STAGE REVIEWS : ‘Gypsy’ Makes the Grade During a Rare Visit to College


“Gypsy” isn’t just one of the best-known Broadway musicals, it’s one of the most satisfying--an exuberant mix of song, dance, mother love and memoirs that is as affecting as it is entertaining.

And as timeless. Based on the memoirs of Gypsy Rose Lee, “Gypsy” may take place in the anything-for-attention worlds of vaudeville and burlesque, but it could just as well be set in the let’s-do-lunch worlds of TV and film.

Mama Rose is pushing for daughter June (Havoc) to be a star. When June ultimately bolts the show, her older sister Louise--who becomes known as Gypsy Rose Lee--is thrust into the spotlight.

“Gypsy” isn’t often performed at colleges, as it demands a mature performer in the role of Mama Rose, perhaps the most famous stage mother to ever grace (if that’s the right word) a stage. So the current production at Golden West College is a rarity and, it turns out, a real treat.


As the irrepressible Rose, Marcie Ross belts out the Jule Styne-Stephen Sondheim tunes with complete conviction and an appropriately manic edge to her voice. Stardom, after all, has eclipsed her, so she is determined that her daughter will have it. But, as she ultimately lets us know in “Rose’s Turn,” she could have been better than either of her girls.

This production, directed by John Ferzacca, gives off a real sense of energy, especially from 11-year-old Peri Baker, who as Baby June sings “Let Me Entertain You,” and from Lili Lewis as June in her later years.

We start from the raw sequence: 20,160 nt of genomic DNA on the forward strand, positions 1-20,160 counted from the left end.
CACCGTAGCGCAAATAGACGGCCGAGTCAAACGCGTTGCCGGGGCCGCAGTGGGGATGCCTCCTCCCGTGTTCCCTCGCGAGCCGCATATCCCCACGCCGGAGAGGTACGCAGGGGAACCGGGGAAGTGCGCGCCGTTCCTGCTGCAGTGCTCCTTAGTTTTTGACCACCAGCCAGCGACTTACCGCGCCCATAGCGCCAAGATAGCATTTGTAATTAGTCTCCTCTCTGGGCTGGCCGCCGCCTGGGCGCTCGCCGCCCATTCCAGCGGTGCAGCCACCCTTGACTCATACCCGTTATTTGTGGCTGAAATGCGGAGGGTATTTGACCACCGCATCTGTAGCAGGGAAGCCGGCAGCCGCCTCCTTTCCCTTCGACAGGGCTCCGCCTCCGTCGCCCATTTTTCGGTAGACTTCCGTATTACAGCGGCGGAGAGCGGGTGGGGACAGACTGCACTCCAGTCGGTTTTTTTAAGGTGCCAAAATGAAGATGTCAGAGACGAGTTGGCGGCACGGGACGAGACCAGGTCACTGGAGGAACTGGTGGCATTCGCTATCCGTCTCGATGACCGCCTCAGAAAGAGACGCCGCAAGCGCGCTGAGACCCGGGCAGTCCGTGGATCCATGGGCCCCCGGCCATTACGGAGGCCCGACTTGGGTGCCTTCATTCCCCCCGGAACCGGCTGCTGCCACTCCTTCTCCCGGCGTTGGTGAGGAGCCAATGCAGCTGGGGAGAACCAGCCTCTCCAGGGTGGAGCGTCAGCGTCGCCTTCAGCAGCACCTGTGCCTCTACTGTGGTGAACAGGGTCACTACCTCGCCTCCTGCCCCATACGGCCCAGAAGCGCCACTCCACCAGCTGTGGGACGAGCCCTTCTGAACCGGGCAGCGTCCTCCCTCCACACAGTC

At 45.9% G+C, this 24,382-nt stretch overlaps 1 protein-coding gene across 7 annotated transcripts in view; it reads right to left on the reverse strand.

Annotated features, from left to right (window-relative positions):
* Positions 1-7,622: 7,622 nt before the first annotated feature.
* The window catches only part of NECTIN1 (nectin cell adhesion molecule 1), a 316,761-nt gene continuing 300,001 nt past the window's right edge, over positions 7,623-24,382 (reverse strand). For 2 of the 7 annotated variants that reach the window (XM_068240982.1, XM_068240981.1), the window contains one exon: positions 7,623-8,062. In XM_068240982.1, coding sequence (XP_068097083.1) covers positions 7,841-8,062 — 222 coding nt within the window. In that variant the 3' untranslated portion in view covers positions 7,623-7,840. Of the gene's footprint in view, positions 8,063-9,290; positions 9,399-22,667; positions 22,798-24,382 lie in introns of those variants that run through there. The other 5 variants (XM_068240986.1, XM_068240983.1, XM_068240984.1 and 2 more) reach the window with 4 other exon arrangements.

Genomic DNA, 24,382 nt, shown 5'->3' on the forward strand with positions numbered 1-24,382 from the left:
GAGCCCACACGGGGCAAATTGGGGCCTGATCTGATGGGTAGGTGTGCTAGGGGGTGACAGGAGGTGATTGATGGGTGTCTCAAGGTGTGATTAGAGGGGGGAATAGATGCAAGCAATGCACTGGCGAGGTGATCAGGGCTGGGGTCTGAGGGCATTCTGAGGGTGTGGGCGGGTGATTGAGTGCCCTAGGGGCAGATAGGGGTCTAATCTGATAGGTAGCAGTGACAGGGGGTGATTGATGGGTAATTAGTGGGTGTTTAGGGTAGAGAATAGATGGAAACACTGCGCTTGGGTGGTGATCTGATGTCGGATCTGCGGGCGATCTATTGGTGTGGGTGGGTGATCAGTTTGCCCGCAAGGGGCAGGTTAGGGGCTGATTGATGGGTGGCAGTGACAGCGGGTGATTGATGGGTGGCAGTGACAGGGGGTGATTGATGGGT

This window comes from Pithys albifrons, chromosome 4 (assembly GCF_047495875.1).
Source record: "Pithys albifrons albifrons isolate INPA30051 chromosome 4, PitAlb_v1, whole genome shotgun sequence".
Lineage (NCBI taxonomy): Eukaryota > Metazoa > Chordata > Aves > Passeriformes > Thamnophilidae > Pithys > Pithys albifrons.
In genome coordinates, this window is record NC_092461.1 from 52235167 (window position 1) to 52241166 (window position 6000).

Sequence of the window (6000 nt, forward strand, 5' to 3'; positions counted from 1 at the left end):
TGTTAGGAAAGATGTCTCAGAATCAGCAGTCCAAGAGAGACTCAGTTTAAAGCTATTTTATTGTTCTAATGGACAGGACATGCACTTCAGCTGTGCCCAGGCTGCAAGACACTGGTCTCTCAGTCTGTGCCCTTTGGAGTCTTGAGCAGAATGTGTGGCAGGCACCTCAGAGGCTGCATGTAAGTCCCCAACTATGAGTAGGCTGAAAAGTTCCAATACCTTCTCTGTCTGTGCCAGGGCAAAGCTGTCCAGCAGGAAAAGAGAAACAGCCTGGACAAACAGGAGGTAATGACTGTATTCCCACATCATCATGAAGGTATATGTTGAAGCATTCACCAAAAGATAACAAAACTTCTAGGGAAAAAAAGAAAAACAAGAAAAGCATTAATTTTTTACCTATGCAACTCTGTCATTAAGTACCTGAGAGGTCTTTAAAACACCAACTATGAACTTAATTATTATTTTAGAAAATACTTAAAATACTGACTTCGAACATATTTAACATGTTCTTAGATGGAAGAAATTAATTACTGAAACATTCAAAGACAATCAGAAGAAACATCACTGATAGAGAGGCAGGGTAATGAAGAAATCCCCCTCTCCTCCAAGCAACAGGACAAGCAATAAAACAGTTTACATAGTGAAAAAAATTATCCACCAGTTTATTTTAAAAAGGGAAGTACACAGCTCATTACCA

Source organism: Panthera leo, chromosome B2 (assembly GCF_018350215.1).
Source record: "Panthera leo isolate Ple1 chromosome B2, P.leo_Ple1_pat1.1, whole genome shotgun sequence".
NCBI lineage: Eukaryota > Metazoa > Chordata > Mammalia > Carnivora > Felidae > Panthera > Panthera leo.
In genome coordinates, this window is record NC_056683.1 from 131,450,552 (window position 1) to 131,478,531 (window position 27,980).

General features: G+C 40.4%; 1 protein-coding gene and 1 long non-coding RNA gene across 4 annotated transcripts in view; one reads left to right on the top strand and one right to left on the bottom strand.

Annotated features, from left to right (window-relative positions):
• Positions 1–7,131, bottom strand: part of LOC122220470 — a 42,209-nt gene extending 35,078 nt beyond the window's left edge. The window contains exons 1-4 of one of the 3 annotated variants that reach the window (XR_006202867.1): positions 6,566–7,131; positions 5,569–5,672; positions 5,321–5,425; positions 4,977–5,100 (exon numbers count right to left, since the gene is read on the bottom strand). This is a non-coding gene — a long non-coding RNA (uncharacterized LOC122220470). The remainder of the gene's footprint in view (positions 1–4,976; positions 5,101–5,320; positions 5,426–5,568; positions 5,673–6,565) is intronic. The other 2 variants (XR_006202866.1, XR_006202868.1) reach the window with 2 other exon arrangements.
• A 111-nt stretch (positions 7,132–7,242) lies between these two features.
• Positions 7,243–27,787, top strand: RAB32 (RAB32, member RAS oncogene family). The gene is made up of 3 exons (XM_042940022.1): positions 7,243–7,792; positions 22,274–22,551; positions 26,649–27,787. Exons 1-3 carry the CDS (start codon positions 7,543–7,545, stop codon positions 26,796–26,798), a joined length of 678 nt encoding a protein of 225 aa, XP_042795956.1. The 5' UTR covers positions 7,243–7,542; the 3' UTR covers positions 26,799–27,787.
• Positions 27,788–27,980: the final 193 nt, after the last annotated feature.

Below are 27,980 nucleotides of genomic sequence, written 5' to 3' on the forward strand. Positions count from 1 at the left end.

Angela Elizabeth Sanders is just fine in the tricky role of Louise, though we could use a little more oomph once she’s become the queen of burlesque. We could also use a little more feeling in the scenes between Rose and her longtime, put-upon suitor Herbie (Howard Mango), especially when they first meet; when they sing “Small World,” we just don’t quite believe them.

We also could use a little less of the too-cute stuff in the opening scene involving all those kids and stage mothers at an audition. (Then again, those auditions probably were pretty cloying).


The play’s best moments include Ross’ rendition of “Everything’s Coming Up Roses” and an effectively strobe-lit musical sequence marking the passage of time by starting out with child actors and concluding with a stage full of teen-agers. With few exceptions, the scenes of this production seem to fly by as quickly as those years.


A Golden West College Mainstage Theater production of the musical suggested by the memoirs of Gypsy Rose Lee. Book by Arthur Laurents, music by Jule Styne, lyrics by Stephen Sondheim. Directed by John Ferzacca. With Marcie Ross, Howard Mango, Angela Elizabeth Sanders, Lili Lewis, Peri Baker and Katherine Giles. Musical direction by David F. Anthony. Choreography by Marie de la Palme. Plays Thursday through Saturday at 8 p.m., and Sunday at 3 p.m. Through May 25 at 15744 Golden West St., Huntington Beach. Tickets: $8 to $12. Information: (714) 895-8378.